MLB's new pitch clock may be leading to more blown saves
NEW YORK (AP) — The pitch clock has sped up baseball as hoped — and it might be leading to more exciting endings, too.
A quarter of the way through Major League Baseball's first season with the pitch timer, relief pitchers seem to be bearing the most stress from it, with save conversions dropping to 61.4% from 67.8% at a similar point last season.
The save percentage is near the bottom range of the past decade, which averaged 65.1%, MLB said Monday. The high was 70% in 2015 and the low 61% in the pandemic-shortened 2020 season.
“Whenever relievers are coming in, it’s mostly a stressful situation,” said Toronto Blue Jays closer Jordan Romano, whose time between pitches dropped from to 14.8 seconds from 20.5 last season. “It was nice before when you did have those extra few seconds.
“Now you’ve just got to get your thoughts together and go,” the 2022 All-Star added. "I haven’t noticed it too much but yeah, I guess in the times I’ve struggled, a couple extra seconds would have been nice.”
The average time of nine-inning games fell to 2 hours, 37 minutes from 3:05. That is on track to be the fastest since 1984 and would result in an everyday player being on the field about 80 fewer hours this season.
Batting average is up 14 percentage points for left-handed hitters and nine percentage points overall. Scoring has increased 8% and stolen bases are up 40%. The clock has caused an average of 0.72 violations per game.
Just over a quarter of the season had been played through Sunday, 610 of 2,430 scheduled games. There had been 307 saves in 500 save chances — a 10-year-high in opportunities.
Pitchers have 15 seconds to deliver a pitch with the bases empty and 20 seconds with runners on base, with a limit of two disengagements from the rubber per plate appearance.
“I think back-end relievers, guys that have closed in the past, I think that’s been the biggest adjustment for them, just because they can’t reset,” Baltimore manager Brandon Hyde said. “There’s so much adrenaline, the moment’s so big at that point.”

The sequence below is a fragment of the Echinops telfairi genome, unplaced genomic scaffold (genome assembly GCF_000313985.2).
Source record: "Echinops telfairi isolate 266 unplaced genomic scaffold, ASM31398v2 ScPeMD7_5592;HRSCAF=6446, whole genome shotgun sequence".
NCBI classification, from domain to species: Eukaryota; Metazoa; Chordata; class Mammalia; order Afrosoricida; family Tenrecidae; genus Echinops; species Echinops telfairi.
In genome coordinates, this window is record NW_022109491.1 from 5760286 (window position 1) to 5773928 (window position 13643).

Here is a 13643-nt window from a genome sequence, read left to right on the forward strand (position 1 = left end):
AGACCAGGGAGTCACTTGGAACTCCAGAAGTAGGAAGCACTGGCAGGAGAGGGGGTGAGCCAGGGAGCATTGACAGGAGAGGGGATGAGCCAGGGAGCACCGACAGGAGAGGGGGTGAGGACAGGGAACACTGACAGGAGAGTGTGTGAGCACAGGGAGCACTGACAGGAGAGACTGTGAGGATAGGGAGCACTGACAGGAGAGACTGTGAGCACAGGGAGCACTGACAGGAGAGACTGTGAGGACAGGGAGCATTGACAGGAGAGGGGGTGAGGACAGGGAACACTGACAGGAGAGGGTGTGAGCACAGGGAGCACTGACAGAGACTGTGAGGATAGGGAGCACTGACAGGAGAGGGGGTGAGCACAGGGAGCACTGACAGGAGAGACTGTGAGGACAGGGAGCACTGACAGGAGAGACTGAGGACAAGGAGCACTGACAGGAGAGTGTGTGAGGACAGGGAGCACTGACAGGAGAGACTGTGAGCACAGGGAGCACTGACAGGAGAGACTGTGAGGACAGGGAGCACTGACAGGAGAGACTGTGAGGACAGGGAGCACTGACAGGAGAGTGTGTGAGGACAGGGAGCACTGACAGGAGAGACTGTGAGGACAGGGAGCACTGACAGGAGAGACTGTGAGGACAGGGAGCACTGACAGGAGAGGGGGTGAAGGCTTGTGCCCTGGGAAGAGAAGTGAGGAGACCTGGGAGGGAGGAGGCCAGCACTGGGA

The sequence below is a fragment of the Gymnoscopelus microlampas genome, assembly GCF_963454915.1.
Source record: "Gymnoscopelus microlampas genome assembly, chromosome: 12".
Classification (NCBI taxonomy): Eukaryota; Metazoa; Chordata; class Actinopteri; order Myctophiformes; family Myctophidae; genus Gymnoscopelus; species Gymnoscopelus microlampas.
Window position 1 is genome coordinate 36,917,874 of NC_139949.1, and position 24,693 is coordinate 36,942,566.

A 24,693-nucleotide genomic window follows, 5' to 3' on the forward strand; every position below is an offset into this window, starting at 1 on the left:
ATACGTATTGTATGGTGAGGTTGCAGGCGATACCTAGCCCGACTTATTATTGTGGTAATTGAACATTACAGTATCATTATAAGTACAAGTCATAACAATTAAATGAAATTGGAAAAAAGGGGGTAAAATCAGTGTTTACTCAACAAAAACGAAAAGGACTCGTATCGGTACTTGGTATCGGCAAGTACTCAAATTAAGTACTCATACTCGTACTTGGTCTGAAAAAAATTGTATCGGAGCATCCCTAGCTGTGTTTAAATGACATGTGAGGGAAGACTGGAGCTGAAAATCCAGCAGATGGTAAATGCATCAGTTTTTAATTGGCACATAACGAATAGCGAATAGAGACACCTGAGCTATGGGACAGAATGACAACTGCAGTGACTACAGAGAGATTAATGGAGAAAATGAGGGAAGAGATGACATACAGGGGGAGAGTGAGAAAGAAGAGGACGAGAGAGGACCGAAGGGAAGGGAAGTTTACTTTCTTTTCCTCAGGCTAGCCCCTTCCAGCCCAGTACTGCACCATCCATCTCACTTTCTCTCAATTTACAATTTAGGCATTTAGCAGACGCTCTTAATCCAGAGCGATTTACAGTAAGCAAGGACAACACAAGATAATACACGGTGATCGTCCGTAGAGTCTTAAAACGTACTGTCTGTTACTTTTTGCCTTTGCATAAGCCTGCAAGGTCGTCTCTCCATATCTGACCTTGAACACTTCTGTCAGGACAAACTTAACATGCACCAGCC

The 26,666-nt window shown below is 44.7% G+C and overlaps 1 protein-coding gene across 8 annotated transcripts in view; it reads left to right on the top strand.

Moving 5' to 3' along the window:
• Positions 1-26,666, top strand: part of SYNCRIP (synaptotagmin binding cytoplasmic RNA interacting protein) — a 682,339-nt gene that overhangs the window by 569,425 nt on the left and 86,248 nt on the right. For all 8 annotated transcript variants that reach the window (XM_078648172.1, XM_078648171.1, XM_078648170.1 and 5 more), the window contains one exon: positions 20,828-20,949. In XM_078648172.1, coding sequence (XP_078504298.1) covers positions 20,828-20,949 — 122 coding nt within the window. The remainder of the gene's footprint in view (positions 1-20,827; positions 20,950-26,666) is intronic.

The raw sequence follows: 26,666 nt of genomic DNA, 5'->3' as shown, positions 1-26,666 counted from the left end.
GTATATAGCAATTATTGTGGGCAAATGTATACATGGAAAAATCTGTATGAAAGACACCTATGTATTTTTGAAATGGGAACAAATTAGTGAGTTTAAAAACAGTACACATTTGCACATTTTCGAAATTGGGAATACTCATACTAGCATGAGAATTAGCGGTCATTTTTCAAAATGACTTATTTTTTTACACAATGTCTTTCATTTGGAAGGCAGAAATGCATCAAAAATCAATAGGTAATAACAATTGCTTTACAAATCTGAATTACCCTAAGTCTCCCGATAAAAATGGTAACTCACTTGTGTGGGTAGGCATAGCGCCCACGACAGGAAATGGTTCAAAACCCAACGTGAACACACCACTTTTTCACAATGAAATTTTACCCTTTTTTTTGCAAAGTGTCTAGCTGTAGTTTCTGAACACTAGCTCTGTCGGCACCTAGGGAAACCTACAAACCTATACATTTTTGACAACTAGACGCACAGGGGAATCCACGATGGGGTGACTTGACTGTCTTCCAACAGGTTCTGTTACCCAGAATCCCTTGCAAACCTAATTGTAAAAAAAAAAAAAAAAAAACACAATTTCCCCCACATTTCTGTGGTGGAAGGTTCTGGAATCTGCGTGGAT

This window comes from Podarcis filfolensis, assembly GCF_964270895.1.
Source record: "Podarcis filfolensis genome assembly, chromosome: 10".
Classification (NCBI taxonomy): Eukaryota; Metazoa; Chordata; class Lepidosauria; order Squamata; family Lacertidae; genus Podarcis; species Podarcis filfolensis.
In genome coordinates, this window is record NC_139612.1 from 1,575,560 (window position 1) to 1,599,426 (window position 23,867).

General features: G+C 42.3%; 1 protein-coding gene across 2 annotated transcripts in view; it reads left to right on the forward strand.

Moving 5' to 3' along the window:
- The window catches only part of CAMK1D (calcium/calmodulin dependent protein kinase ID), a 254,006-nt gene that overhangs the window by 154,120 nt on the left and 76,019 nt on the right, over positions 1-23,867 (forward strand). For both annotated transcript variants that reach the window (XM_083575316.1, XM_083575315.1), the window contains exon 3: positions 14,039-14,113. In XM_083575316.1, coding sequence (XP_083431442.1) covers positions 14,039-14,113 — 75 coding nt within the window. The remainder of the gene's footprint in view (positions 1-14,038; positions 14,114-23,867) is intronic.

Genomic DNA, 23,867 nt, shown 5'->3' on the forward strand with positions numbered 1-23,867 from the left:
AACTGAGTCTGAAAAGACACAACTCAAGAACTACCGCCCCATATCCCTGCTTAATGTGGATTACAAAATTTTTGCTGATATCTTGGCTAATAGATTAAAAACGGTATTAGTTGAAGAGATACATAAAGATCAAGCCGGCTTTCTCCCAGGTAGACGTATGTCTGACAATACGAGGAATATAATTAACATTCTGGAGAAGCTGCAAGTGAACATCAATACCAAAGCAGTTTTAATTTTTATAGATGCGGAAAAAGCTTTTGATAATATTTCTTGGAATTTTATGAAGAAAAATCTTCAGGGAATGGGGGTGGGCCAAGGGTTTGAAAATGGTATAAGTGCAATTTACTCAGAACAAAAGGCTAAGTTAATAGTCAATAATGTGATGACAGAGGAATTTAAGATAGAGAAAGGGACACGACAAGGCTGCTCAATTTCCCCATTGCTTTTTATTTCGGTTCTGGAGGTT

Starters have been impacted, too. Lucas Giolito of the Chicago White Sox has cut his time between pitches to 16.4 seconds from 20.7.
“It’s been useful for just like developing rhythm, not letting myself think too much and take too much time,” he said. “It’s like you’ve got to get the ball back and get it going and fire it. You can’t be overthinking.”
Other rules added for this season also seem to be having intended results, including a limit on infield shifts that requires two infielders on either side of second base and within the outer boundary of the infield, as well as an increase in the size of bases to 18-inch squares from 15-by-15.
The big league batting average of .247 was up from .236 at this point last season, when final average was .243. Offense usually increases in warmer summer months, and last year’s first month was plagued by unusually cold and wet weather in a significiant number of cities.
Left-handed batting average is up 14 points to .245, and there are more runs per game (9.1 from 8.4) and stolen bases per game (1.4 from 1.0).
The stolen base success rate of 78.4% was the highest on record, up from 74.1% at a similar point last year.
“Pace of play, pro. Dislike everything that leads to more stolen bases, hate that,” said Cleveland pitcher Shane Bieber, the 2020 AL Cy Young Award winner. “For myself, obviously, but for catchers, as well, it sucks. People look at the stolen base rate and go directly to catchers, but there’s so much more that goes into it.”
Of 437 timer violations, 287 were called on pitchers (65.7%), 126 on batters (28.8%) and five on catchers (1.1%).
San Diego’s Joe Musgrove leads pitchers with five violations, followed by Cincinnati’s Hunter Greene with four. Among batters, Boston’s Yu Chang, San Francisco’s J.D. Davis, Atlanta’s Eddie Rosario and Pittsburgh’s Carlos Santana are tied for the high of three apiece.
AP Baseball Writer Jay Cohen, AP Sports Writer Tom Withers and AP freelance writer Ian Harrison contributed to this report.
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Ronald Blum, The Associated Press